XVIII International AIDS Conference


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Operational research as a strategy to qualify sustainable actions to control STD/HIV/AIDS in the city of Vitoria da Conquista, Southwest of Bahia, Brazil

K. Aguiar1, E. Souza1, R. Silva2, L. Embiruçu1, T. Fernandes1, G. Oliveira1, M.C. Pinho1, M.T. Morais1, C.H. Alencar3, A. Ramos Junior3, C. Jardim1

1Centro de Referencia DST/Aids de Vitoria da Conquista, Secretria de Saude, Vitoria da Conquista, Brazil, 2Programa de Saude da Familia, Secretria de Saude, Vitoria da Conquista, Brazil, 3Universidade Federal do Ceara, Saude Coletiva, Fortaleza, Brazil

Issues: The complexity of sustainable actions to control STD/AIDS surpasses the biological dimension. Issues including management, epidemiology, comprehensive health care, prevention, and communication/information, expand challenges. The State of Bahia, northeastern Brazil, represents an area with major operational and social challenges. The city of Vitoria da Conquista (VC) is reference to control of STD/HIV/AIDS in a sub-area with approximately 700,000 inhabitants.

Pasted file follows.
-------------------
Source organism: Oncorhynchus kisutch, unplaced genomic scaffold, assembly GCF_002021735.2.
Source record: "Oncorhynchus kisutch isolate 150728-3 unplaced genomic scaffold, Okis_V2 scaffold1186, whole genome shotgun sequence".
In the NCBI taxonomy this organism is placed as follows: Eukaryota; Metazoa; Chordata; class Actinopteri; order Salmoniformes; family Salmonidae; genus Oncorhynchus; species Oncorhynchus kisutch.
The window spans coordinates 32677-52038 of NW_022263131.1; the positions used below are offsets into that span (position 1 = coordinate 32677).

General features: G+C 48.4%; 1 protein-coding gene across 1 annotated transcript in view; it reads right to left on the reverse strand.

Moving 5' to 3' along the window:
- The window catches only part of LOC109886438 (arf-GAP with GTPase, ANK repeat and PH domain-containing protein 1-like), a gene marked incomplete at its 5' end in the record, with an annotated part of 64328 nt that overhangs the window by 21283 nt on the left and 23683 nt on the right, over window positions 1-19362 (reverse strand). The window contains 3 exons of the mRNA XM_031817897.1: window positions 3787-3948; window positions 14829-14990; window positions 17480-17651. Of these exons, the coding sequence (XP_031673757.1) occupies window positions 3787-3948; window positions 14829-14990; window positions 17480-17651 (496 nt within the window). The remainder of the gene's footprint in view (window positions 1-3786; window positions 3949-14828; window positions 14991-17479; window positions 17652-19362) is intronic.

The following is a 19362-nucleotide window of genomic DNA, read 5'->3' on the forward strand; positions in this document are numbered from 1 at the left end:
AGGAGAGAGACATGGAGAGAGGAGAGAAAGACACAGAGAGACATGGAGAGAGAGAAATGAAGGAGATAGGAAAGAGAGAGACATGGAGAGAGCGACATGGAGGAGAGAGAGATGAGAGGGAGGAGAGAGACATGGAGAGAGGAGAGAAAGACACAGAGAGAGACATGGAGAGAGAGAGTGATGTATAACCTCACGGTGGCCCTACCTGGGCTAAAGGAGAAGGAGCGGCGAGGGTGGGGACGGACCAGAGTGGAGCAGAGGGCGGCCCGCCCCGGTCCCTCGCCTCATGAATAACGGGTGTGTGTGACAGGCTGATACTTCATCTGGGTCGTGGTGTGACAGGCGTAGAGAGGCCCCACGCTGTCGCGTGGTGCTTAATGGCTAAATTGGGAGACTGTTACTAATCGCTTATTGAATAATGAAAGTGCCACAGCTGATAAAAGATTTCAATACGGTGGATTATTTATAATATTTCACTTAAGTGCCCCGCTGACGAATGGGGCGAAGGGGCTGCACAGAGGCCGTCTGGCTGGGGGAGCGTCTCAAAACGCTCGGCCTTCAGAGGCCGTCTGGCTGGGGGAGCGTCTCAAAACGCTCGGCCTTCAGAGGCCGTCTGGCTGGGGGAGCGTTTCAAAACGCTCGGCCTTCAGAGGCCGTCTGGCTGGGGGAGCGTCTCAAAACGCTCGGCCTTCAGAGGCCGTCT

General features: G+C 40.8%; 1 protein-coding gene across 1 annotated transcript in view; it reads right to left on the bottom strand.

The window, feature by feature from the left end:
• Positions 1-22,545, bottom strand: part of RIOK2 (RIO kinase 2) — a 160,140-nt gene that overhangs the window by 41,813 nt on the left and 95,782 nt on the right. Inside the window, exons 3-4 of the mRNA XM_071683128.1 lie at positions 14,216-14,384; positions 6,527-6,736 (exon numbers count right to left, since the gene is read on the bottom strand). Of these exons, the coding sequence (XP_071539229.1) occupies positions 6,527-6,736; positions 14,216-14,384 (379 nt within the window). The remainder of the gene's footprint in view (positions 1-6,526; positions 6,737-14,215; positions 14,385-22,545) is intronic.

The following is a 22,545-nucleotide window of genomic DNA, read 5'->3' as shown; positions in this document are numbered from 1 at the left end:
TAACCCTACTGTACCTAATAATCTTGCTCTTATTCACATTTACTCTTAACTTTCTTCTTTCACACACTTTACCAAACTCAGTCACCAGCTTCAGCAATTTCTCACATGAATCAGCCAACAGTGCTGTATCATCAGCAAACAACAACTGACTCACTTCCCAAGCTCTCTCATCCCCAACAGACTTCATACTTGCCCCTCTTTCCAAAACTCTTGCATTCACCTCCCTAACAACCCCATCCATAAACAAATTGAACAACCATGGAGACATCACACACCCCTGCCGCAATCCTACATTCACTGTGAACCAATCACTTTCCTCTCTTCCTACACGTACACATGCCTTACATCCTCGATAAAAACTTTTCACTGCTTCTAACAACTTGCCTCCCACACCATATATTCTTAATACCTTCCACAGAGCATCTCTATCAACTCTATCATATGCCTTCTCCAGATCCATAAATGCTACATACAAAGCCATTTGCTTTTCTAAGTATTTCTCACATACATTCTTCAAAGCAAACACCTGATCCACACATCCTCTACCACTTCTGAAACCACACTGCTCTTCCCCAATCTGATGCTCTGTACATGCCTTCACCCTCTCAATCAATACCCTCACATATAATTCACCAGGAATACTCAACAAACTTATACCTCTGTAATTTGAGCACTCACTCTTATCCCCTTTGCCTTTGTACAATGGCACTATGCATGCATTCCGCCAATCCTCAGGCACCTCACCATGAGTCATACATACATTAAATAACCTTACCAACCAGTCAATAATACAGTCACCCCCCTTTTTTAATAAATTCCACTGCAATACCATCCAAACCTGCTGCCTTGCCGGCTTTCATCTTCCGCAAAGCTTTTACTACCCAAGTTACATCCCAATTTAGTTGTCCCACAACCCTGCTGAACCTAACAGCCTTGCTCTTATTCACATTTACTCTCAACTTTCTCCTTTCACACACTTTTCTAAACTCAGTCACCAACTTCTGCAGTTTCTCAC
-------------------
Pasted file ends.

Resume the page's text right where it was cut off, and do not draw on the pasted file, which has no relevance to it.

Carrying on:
Description: The city administration has supported the development of strategic operational researches. The process is based on the Health Systems Research method proposed by WHO. From 2008 to 2010, this action involves: definition of priority issues, construction of research projects, data collecting and analysis to define recommendations. All 7 proposed studies were approved by the Institutional Ethics Committee: 1-serum-prevalence of HTLV I and II, syphilis, HIV and hepatitis B/C in blood centers; 2-access to prevention and early diagnosis of HIV infection in vulnerable populations; 3-profile of patients with HPV; 4-oral health status of children exposed to HIV; 5-adherence to laboratorial and therapeutic monitoring of HIV infection; 6-inadequate treatment of pregnant women with syphilis; 7-intervenions to reduce and monitoring MTCT of HIV. The total cost (national resources) was $38,500.
Lessons learned: Reflections on work processes, involvement of health professionals and users with the planning of control actions, qualification of health information systems, network integration of primary health care, specialized care, blood banks, universities and NGOs, development of continuing education activities and the use of evidence/recommendations to guide governmental or non-governmental actions. We concluded that it is feasible to integrate research activities to other components of the programs.
Next steps: The municipal administration is reviewing all its components from the integrated strategic planning in health and education sectors keeping the focus on sustainability. The next steps will have expanded moments for debate with the society, including dissemination of epidemiological and operational scenarios.

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